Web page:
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We revealed this morning that the Royal College of Emergency Medicine and NHS Providers — pivotal voices in the row over the future of the four-hour accident and emergency target — are both now signalling they are open to dropping it.

This represents quite a turnaround from RCEM, which only last month said there had been no evidence from recent trials of potential new urgent and emergency care metrics that there was a “viable replacement for the four-hour target”.

NHS Providers has publicly kept quiet until now. But that is in itself indicative of how difficult a decision it has been to back the ditching of a target which the majority of senior figures at its acute hospital members, at least, have been supporters of.

Both groups have set out a significant number of conditions (see piece for more on them) and there remain sceptics within both camps and in the wider NHS and policy world.

But the support of RCEM and NHSP represents a massive boost to NHS England ahead of the clinical standards review’s final recommendations, which have been expected later this month. The review is widely expected to recommend ditching the target.

With health and social care secretary Matt Hancock, patient representatives Healthwatch England, and other heavyweight royal colleges like the Royal College of Physicians also on board, surely this signals the four-hour target is brown bread?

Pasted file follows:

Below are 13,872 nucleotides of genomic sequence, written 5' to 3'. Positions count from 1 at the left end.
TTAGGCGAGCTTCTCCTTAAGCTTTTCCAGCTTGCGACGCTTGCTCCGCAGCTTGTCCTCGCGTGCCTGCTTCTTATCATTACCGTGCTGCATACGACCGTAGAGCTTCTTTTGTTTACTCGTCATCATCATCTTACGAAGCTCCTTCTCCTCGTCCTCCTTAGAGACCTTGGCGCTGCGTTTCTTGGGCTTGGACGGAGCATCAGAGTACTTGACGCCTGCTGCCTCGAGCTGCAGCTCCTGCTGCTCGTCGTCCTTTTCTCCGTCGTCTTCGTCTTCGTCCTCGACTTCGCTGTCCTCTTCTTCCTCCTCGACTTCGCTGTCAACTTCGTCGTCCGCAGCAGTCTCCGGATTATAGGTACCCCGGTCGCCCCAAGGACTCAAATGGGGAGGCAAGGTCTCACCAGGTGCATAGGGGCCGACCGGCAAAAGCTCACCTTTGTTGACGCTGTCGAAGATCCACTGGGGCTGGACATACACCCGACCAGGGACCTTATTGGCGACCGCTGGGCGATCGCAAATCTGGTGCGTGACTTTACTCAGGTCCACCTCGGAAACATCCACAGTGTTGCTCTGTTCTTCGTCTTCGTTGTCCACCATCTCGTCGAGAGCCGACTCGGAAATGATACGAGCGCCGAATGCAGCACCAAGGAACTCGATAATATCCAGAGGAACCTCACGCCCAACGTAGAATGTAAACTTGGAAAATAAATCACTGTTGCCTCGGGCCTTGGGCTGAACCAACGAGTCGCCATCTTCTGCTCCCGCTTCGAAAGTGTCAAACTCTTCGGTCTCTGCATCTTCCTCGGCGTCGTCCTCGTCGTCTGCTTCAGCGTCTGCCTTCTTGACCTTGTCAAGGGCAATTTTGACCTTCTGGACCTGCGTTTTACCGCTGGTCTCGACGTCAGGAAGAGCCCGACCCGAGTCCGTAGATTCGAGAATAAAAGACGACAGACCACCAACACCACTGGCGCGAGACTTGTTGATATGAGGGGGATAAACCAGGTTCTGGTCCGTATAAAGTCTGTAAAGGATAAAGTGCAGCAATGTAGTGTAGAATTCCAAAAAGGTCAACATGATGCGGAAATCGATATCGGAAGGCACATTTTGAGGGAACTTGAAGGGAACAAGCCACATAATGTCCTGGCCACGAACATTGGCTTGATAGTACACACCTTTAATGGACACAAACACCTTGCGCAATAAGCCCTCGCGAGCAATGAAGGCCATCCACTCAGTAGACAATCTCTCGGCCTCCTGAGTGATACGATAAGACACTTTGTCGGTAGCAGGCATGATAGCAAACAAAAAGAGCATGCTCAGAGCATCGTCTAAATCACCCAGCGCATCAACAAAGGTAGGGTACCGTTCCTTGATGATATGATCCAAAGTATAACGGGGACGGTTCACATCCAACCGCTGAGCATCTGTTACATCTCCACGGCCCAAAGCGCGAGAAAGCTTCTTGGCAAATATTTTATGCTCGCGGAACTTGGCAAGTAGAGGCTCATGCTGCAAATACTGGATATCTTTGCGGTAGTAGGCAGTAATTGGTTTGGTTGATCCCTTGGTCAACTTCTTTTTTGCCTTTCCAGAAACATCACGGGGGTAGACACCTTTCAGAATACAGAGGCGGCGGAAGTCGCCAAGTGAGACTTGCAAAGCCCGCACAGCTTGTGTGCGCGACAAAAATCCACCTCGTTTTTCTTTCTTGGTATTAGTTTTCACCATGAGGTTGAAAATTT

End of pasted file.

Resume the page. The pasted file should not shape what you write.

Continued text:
But for a significant intervention from, say, Number 10, or some other remarkable chain of events, it probably is. Although, stranger things have happened and second-guessing this government (and the world in general at present) is a mug’s game.

But failing that unexpected twist — what does the replacement regime look like? 

Let’s start with the things we do know. There is consensus that no single metric can do the job, so there needs to a bundle of metrics.

This is sensible. So sensible, in fact it’s been tried a few times before. Nearly 10 years ago a basket of “eight clinical quality indicators” was devised by Matthew Cooke, the then national clinical director for urgent and emergency care.

NHS Improvement also tried something similar in 2016. The “A&E scorecard” was supposed to combine waiting time performance with clinical standards and data on staff and patient experience.

The failure of these projects to make the intended impact is testament to how difficult it is to pull together a bundle of metrics into something which is clinically meaningful, operationally useful, and understandable for staff and wider society.

Key parties on board

Why will it be any different this time around? Buy-in from almost all the key players is stronger this time round: NHS system leaders, government, patient representatives Healthwatch England and, critically, the royal colleges.

The reform agenda is driven, and driven hard and fast, by NHS England chief executive Sir Simon Stevens, and Matt Hancock is well on-board.

The change in heart at RCEM has been especially stark. While RCEM’s previous president Taj Hassan said only last year that “scrapping the four-hour target will have a near catastrophic impact on patient safety”, his replacement Katherine Henderson signalled her openness to reform as soon as she was in post.